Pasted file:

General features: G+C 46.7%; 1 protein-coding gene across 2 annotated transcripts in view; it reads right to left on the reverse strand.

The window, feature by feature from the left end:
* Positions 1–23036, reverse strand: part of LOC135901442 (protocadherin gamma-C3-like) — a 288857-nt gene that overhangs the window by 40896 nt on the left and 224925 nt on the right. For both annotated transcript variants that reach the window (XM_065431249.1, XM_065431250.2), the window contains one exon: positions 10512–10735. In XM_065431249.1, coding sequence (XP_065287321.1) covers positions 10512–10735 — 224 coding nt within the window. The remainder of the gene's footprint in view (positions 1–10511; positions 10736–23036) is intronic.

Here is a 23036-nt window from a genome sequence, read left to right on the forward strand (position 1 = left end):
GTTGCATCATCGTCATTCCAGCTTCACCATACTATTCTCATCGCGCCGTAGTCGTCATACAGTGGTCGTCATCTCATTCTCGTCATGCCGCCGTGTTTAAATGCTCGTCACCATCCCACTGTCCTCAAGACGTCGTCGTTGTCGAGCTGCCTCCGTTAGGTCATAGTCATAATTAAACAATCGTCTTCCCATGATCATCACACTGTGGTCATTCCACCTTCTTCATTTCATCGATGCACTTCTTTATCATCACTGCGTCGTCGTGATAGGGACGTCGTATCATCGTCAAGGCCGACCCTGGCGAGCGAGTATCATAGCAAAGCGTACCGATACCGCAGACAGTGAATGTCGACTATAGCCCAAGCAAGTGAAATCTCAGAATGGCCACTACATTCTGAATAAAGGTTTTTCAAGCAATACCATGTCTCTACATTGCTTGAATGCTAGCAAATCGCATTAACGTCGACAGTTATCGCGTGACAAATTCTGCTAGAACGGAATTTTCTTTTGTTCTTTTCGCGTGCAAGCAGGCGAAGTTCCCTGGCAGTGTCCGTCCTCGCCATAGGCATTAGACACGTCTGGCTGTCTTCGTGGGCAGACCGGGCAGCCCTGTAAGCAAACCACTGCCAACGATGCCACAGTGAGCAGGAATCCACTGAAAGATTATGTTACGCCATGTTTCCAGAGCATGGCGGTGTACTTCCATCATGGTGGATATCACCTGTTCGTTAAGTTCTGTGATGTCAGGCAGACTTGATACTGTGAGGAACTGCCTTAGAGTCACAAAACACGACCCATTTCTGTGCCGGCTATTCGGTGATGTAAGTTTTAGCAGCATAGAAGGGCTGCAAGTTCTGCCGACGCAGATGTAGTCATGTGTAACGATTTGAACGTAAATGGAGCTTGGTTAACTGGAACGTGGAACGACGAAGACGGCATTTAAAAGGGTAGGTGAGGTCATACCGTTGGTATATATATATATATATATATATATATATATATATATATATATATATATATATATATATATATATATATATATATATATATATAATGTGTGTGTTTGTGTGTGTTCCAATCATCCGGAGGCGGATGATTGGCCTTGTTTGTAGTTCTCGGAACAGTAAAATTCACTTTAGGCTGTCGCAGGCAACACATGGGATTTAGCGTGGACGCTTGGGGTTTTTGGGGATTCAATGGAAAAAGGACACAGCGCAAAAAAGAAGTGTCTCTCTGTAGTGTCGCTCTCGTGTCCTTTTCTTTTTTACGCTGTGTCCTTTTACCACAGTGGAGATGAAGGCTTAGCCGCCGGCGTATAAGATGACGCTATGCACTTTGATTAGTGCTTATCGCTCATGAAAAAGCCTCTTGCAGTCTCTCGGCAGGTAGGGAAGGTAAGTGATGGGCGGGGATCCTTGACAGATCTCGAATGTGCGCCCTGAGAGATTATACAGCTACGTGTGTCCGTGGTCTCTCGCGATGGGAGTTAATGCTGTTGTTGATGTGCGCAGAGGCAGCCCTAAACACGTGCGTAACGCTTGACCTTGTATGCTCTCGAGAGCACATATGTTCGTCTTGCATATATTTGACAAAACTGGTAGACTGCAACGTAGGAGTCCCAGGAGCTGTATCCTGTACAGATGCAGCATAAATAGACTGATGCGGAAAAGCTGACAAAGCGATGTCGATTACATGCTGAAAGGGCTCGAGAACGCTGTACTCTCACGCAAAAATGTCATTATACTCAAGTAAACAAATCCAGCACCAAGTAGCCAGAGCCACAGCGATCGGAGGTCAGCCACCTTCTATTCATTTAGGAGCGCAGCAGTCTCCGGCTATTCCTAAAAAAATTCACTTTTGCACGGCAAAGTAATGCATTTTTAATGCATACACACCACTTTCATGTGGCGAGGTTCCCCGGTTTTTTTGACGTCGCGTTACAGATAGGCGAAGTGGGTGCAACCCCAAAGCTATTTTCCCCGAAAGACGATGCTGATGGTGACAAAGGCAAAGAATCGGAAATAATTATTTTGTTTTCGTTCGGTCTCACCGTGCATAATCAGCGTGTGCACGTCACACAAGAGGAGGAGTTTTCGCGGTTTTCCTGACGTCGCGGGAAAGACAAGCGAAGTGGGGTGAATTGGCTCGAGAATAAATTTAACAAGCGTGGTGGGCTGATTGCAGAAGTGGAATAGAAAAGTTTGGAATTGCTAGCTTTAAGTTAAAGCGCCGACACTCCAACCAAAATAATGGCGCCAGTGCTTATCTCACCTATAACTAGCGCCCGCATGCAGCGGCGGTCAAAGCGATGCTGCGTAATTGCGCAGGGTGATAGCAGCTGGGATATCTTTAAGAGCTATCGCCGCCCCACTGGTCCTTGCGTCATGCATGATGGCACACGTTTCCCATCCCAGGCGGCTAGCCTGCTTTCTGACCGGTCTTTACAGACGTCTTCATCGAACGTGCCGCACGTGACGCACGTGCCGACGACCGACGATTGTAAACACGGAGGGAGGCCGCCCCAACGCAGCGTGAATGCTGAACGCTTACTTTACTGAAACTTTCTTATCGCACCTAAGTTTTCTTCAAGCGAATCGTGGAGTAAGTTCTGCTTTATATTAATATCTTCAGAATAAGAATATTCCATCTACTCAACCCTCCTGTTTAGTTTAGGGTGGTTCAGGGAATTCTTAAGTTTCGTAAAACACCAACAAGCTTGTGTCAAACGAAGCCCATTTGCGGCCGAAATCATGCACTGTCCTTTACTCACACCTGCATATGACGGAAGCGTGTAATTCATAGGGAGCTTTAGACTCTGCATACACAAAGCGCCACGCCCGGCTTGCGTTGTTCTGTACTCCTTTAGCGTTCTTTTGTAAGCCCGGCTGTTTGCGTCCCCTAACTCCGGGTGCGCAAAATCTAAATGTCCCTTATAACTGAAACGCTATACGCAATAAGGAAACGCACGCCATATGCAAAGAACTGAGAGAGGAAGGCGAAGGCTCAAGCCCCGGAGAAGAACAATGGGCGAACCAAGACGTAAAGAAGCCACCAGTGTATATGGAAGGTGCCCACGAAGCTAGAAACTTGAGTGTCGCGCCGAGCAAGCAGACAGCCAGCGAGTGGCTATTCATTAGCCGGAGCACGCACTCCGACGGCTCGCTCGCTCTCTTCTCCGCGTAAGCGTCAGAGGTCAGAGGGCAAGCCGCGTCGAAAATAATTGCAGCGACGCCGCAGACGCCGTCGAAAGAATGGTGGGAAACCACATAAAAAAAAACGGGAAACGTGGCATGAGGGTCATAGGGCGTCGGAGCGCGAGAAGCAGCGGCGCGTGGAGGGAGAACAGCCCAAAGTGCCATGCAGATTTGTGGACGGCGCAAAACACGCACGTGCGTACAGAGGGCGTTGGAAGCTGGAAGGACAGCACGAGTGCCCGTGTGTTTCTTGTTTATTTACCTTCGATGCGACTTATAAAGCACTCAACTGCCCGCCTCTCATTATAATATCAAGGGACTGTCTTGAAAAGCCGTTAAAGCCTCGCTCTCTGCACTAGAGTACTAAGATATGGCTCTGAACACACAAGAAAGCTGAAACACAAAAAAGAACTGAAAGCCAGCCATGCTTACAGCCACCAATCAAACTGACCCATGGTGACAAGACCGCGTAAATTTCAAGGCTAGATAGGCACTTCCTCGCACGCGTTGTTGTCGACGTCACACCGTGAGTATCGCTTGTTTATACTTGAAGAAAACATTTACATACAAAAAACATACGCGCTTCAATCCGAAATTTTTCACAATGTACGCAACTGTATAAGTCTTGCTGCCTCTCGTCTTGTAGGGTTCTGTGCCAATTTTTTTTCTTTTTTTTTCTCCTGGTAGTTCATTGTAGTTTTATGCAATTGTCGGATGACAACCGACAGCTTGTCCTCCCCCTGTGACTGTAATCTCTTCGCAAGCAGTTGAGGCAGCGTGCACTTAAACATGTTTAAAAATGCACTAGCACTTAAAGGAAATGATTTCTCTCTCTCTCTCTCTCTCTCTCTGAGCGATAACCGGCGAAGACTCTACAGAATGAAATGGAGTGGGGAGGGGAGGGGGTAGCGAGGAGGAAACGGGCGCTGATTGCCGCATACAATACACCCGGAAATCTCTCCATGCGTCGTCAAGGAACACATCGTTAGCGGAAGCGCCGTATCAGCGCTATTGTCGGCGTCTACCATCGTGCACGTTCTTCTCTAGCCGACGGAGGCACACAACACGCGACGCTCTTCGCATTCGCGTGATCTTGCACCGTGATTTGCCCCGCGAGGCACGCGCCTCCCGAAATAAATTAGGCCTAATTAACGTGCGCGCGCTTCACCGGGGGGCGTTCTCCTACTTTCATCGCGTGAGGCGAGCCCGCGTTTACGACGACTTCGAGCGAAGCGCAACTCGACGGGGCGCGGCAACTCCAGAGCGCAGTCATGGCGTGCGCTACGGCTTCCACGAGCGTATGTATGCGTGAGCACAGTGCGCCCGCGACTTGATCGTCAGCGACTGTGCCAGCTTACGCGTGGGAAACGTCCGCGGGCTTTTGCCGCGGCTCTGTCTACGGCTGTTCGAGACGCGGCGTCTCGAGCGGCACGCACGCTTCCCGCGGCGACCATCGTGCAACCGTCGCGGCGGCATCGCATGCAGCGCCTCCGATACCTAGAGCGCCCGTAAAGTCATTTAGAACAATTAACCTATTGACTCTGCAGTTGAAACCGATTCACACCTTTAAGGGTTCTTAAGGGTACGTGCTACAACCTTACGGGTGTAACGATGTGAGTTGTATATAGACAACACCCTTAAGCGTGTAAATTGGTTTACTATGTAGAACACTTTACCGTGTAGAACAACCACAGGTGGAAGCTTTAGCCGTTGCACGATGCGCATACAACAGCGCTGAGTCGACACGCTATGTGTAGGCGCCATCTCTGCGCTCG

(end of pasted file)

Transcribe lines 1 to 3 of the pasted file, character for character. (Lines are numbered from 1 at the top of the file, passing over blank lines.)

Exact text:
General features: G+C 46.7%; 1 protein-coding gene across 2 annotated transcripts in view; it reads right to left on the reverse strand.

The window, feature by feature from the left end:
* Positions 1–23036, reverse strand: part of LOC135901442 (protocadherin gamma-C3-like) — a 288857-nt gene that overhangs the window by 40896 nt on the left and 224925 nt on the right. For both annotated transcript variants that reach the window (XM_065431249.1, XM_065431250.2), the window contains one exon: positions 10512–10735. In XM_065431249.1, coding sequence (XP_065287321.1) covers positions 10512–10735 — 224 coding nt within the window. The remainder of the gene's footprint in view (positions 1–10511; positions 10736–23036) is intronic.